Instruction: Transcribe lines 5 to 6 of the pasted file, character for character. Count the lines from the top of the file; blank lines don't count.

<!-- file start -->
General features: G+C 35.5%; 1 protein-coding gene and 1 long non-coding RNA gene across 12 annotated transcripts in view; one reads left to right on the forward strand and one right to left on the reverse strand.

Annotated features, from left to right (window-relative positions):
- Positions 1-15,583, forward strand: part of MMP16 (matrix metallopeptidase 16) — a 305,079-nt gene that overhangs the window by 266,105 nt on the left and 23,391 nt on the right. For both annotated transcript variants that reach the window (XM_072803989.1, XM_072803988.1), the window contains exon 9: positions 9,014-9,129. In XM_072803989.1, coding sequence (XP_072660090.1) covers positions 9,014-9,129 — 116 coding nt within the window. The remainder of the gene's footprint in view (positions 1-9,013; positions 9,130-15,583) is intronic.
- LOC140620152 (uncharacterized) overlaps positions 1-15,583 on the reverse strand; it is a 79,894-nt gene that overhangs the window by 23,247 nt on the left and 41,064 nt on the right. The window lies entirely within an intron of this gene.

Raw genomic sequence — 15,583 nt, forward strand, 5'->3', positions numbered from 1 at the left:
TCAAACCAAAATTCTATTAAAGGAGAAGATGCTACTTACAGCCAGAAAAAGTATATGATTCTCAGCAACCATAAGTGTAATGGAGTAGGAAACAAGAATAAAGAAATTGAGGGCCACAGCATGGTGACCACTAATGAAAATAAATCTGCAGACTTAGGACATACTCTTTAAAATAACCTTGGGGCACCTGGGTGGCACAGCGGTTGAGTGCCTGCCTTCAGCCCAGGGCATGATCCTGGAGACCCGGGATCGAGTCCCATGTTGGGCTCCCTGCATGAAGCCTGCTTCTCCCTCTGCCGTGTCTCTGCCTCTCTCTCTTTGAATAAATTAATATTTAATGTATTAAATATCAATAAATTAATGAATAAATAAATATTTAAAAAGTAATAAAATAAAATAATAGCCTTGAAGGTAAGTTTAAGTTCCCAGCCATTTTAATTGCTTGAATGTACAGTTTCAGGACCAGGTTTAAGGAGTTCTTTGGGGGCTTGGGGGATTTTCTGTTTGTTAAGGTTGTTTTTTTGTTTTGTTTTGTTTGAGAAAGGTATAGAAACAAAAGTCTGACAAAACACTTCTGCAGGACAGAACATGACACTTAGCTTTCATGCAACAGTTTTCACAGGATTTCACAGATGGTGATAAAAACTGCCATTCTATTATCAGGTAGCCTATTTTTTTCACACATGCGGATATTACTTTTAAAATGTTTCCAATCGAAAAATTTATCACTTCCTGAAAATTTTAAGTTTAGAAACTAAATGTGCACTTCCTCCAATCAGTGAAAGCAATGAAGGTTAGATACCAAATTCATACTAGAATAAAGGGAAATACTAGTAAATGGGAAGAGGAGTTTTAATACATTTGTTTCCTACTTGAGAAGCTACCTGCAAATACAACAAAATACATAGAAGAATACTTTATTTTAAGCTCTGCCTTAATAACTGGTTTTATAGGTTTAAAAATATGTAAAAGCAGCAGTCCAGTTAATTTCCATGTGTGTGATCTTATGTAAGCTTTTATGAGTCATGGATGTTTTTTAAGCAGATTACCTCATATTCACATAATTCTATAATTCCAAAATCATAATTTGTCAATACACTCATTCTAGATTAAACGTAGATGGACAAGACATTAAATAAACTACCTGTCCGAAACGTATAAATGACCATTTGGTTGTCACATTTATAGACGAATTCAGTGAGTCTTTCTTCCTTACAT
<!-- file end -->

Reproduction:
Raw genomic sequence — 15,583 nt, forward strand, 5'->3', positions numbered from 1 at the left:
TCAAACCAAAATTCTATTAAAGGAGAAGATGCTACTTACAGCCAGAAAAAGTATATGATTCTCAGCAACCATAAGTGTAATGGAGTAGGAAACAAGAATAAAGAAATTGAGGGCCACAGCATGGTGACCACTAATGAAAATAAATCTGCAGACTTAGGACATACTCTTTAAAATAACCTTGGGGCACCTGGGTGGCACAGCGGTTGAGTGCCTGCCTTCAGCCCAGGGCATGATCCTGGAGACCCGGGATCGAGTCCCATGTTGGGCTCCCTGCATGAAGCCTGCTTCTCCCTCTGCCGTGTCTCTGCCTCTCTCTCTTTGAATAAATTAATATTTAATGTATTAAATATCAATAAATTAATGAATAAATAAATATTTAAAAAGTAATAAAATAAAATAATAGCCTTGAAGGTAAGTTTAAGTTCCCAGCCATTTTAATTGCTTGAATGTACAGTTTCAGGACCAGGTTTAAGGAGTTCTTTGGGGGCTTGGGGGATTTTCTGTTTGTTAAGGTTGTTTTTTTGTTTTGTTTTGTTTGAGAAAGGTATAGAAACAAAAGTCTGACAAAACACTTCTGCAGGACAGAACATGACACTTAGCTTTCATGCAACAGTTTTCACAGGATTTCACAGATGGTGATAAAAACTGCCATTCTATTATCAGGTAGCCTATTTTTTTCACACATGCGGATATTACTTTTAAAATGTTTCCAATCGAAAAATTTATCACTTCCTGAAAATTTTAAGTTTAGAAACTAAATGTGCACTTCCTCCAATCAGTGAAAGCAATGAAGGTTAGATACCAAATTCATACTAGAATAAAGGGAAATACTAGTAAATGGGAAGAGGAGTTTTAATACATTTGTTTCCTACTTGAGAAGCTACCTGCAAATACAACAAAATACATAGAAGAATACTTTATTTTAAGCTCTGCCTTAATAACTGGTTTTATAGGTTTAAAAATATGTAAAAGCAGCAGTCCAGTTAATTTCCATGTGTGTGATCTTATGTAAGCTTTTATGAGTCATGGATGTTTTTTAAGCAGATTACCTCATATTCACATAATTCTATAATTCCAAAATCATAATTTGTCAATACACTCATTCTAGATTAAACGTAGATGGACAAGACATTAAATAAACTACCTGTCCGAAACGTATAAATGACCATTTGGTTGTCACATTTATAGACGAATTCAGTGAGTCTTTCTTCCTTACAT